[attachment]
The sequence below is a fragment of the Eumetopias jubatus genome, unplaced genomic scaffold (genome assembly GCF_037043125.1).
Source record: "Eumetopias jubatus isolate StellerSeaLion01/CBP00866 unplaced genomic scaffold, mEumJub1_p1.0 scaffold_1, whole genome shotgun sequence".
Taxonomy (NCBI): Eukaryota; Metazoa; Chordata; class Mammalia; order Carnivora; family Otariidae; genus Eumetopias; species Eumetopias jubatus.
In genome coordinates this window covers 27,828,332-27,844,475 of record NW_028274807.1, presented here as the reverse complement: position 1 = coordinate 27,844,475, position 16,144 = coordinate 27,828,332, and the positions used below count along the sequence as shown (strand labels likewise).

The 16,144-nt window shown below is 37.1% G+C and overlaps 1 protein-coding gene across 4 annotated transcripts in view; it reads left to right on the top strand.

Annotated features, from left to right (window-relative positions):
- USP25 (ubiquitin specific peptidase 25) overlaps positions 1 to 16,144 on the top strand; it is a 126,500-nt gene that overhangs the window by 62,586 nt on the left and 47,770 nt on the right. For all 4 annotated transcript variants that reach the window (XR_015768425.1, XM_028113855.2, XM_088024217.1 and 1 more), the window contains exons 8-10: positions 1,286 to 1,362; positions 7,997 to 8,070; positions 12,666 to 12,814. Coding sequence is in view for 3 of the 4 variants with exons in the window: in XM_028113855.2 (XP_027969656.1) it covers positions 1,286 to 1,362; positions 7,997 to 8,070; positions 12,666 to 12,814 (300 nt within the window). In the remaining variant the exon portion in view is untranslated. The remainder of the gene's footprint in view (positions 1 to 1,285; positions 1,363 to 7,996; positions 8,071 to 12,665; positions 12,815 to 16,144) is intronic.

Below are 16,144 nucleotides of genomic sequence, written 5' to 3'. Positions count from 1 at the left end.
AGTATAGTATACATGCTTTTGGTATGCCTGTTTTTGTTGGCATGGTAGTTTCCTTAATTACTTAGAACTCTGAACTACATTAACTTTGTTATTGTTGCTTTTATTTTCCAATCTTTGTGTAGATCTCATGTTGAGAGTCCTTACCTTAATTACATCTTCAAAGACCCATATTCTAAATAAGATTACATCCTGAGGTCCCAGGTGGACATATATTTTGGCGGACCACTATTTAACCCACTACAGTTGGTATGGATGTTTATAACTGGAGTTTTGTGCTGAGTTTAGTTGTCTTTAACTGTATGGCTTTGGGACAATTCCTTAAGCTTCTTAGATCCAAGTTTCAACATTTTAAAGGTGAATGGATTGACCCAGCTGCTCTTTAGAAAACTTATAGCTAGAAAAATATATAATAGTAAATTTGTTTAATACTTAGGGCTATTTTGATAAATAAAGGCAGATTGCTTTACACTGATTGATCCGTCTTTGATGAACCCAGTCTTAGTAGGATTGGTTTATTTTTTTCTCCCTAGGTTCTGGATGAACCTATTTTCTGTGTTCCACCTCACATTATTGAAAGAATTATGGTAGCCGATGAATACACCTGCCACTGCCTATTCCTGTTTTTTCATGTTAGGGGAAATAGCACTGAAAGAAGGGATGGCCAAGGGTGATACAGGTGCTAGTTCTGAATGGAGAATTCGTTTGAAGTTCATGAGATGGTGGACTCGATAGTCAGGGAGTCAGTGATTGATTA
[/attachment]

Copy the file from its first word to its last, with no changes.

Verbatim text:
The sequence below is a fragment of the Eumetopias jubatus genome, unplaced genomic scaffold (genome assembly GCF_037043125.1).
Source record: "Eumetopias jubatus isolate StellerSeaLion01/CBP00866 unplaced genomic scaffold, mEumJub1_p1.0 scaffold_1, whole genome shotgun sequence".
Taxonomy (NCBI): Eukaryota; Metazoa; Chordata; class Mammalia; order Carnivora; family Otariidae; genus Eumetopias; species Eumetopias jubatus.
In genome coordinates this window covers 27,828,332-27,844,475 of record NW_028274807.1, presented here as the reverse complement: position 1 = coordinate 27,844,475, position 16,144 = coordinate 27,828,332, and the positions used below count along the sequence as shown (strand labels likewise).

The 16,144-nt window shown below is 37.1% G+C and overlaps 1 protein-coding gene across 4 annotated transcripts in view; it reads left to right on the top strand.

Annotated features, from left to right (window-relative positions):
- USP25 (ubiquitin specific peptidase 25) overlaps positions 1 to 16,144 on the top strand; it is a 126,500-nt gene that overhangs the window by 62,586 nt on the left and 47,770 nt on the right. For all 4 annotated transcript variants that reach the window (XR_015768425.1, XM_028113855.2, XM_088024217.1 and 1 more), the window contains exons 8-10: positions 1,286 to 1,362; positions 7,997 to 8,070; positions 12,666 to 12,814. Coding sequence is in view for 3 of the 4 variants with exons in the window: in XM_028113855.2 (XP_027969656.1) it covers positions 1,286 to 1,362; positions 7,997 to 8,070; positions 12,666 to 12,814 (300 nt within the window). In the remaining variant the exon portion in view is untranslated. The remainder of the gene's footprint in view (positions 1 to 1,285; positions 1,363 to 7,996; positions 8,071 to 12,665; positions 12,815 to 16,144) is intronic.

Below are 16,144 nucleotides of genomic sequence, written 5' to 3'. Positions count from 1 at the left end.
AGTATAGTATACATGCTTTTGGTATGCCTGTTTTTGTTGGCATGGTAGTTTCCTTAATTACTTAGAACTCTGAACTACATTAACTTTGTTATTGTTGCTTTTATTTTCCAATCTTTGTGTAGATCTCATGTTGAGAGTCCTTACCTTAATTACATCTTCAAAGACCCATATTCTAAATAAGATTACATCCTGAGGTCCCAGGTGGACATATATTTTGGCGGACCACTATTTAACCCACTACAGTTGGTATGGATGTTTATAACTGGAGTTTTGTGCTGAGTTTAGTTGTCTTTAACTGTATGGCTTTGGGACAATTCCTTAAGCTTCTTAGATCCAAGTTTCAACATTTTAAAGGTGAATGGATTGACCCAGCTGCTCTTTAGAAAACTTATAGCTAGAAAAATATATAATAGTAAATTTGTTTAATACTTAGGGCTATTTTGATAAATAAAGGCAGATTGCTTTACACTGATTGATCCGTCTTTGATGAACCCAGTCTTAGTAGGATTGGTTTATTTTTTTCTCCCTAGGTTCTGGATGAACCTATTTTCTGTGTTCCACCTCACATTATTGAAAGAATTATGGTAGCCGATGAATACACCTGCCACTGCCTATTCCTGTTTTTTCATGTTAGGGGAAATAGCACTGAAAGAAGGGATGGCCAAGGGTGATACAGGTGCTAGTTCTGAATGGAGAATTCGTTTGAAGTTCATGAGATGGTGGACTCGATAGTCAGGGAGTCAGTGATTGATTA